Below are a couple of sections (slightly edited for public viewing) from a letter just sent to the investors of the fund I help manage.
Disclosure: I am a portfolio manager at Boyles Asset Management, LLC ("Boyles") and the fund managed by Boyles owns shares of stock in a company or companies mentioned in the excerpt below. We may in the future buy or sell shares in the fund and are under no obligation to update our activities. This is for information purposes only and is not a recommendation to buy or sell a security. Please do your own research before making an investment decision.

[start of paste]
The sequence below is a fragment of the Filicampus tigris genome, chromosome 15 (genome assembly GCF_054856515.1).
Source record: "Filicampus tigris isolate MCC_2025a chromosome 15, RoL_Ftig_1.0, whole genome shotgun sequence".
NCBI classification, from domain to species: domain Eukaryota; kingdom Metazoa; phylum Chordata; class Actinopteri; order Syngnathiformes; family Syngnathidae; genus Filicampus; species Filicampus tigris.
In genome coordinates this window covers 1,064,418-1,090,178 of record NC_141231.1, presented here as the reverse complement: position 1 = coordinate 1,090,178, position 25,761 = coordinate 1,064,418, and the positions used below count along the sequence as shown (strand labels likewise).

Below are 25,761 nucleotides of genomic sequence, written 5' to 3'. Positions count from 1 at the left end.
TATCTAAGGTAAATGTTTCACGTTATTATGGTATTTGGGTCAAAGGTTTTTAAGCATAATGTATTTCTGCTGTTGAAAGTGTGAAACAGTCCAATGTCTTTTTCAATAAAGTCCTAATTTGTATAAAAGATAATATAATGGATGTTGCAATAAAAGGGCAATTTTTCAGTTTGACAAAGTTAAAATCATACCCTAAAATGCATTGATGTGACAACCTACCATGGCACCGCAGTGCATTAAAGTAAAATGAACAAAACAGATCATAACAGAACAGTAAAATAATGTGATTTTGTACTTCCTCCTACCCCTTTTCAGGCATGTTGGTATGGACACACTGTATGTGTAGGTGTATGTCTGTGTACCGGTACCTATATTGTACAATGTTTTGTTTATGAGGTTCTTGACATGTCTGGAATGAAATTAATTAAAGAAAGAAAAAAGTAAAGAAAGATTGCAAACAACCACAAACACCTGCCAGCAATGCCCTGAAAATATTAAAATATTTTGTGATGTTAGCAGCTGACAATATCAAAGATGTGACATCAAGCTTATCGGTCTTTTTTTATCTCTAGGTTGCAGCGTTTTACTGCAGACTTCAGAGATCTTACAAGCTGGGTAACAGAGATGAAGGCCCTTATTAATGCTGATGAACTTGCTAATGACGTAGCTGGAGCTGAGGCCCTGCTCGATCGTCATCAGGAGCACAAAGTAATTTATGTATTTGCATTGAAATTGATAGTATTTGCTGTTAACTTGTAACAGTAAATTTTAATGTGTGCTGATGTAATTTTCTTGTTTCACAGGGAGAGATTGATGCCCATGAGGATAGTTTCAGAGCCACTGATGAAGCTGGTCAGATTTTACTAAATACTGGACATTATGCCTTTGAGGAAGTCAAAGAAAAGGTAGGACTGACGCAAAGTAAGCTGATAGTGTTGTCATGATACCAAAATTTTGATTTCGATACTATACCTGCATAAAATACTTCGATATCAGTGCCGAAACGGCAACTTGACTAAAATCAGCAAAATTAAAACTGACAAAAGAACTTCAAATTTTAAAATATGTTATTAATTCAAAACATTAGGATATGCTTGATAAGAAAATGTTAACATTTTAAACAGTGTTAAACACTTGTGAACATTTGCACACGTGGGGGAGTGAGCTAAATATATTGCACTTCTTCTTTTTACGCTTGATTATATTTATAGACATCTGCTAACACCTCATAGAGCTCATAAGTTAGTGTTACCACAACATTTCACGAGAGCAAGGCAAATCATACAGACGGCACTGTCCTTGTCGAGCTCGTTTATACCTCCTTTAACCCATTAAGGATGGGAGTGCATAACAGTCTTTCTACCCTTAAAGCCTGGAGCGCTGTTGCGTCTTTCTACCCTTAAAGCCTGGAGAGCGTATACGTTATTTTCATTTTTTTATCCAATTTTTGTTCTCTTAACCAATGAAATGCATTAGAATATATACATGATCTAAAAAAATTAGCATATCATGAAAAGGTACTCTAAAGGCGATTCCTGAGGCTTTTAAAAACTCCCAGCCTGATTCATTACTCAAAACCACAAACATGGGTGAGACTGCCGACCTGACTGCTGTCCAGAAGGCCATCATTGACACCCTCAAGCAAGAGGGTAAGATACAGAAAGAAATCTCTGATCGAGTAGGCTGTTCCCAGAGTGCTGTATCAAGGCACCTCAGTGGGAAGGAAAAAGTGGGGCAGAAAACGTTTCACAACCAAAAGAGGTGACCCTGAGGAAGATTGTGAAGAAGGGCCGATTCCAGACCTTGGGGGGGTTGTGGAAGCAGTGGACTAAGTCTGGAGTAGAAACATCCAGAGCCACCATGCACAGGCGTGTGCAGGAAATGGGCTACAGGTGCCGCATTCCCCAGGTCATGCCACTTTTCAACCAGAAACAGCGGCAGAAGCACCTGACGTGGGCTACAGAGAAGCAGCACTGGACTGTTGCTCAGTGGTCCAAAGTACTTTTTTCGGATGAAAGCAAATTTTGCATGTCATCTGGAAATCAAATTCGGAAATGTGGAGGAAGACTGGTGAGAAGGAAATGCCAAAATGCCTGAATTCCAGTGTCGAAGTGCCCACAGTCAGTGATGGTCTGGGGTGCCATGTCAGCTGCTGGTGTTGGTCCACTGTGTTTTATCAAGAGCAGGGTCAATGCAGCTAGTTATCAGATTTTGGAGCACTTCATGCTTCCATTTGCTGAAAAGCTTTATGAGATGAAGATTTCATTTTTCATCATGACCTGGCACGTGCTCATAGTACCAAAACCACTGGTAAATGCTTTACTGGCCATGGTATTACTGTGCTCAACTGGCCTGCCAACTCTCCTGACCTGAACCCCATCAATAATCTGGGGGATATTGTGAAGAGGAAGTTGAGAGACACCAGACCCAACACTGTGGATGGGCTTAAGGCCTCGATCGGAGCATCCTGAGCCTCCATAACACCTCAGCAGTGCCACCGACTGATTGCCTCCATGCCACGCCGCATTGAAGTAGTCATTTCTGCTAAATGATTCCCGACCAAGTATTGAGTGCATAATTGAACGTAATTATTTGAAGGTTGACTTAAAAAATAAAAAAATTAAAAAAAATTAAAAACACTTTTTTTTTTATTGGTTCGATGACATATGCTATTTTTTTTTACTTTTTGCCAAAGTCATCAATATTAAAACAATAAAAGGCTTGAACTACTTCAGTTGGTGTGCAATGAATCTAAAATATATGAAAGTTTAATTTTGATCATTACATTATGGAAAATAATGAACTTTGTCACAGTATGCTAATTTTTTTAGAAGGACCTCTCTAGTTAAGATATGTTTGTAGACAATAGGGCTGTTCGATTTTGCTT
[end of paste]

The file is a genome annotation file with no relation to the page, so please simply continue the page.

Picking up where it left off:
July 25, 2013
When one discovers a bargain asset whose owner might find it unimportant or inconsequential, the potential exists for a highly profitable transaction.
It Matters to Me
Classic economic thinking might suggest otherwise, but there are times when a seller of a financial asset cares little about what price he or she receives. Perhaps there is a need for immediate liquidity at any price or perhaps the goal of the seller is social rather than economic. We suspect there are other reasons (which we hope to take advantage of in due course), but we would like to highlight one relevant additional example from our first two months of operation.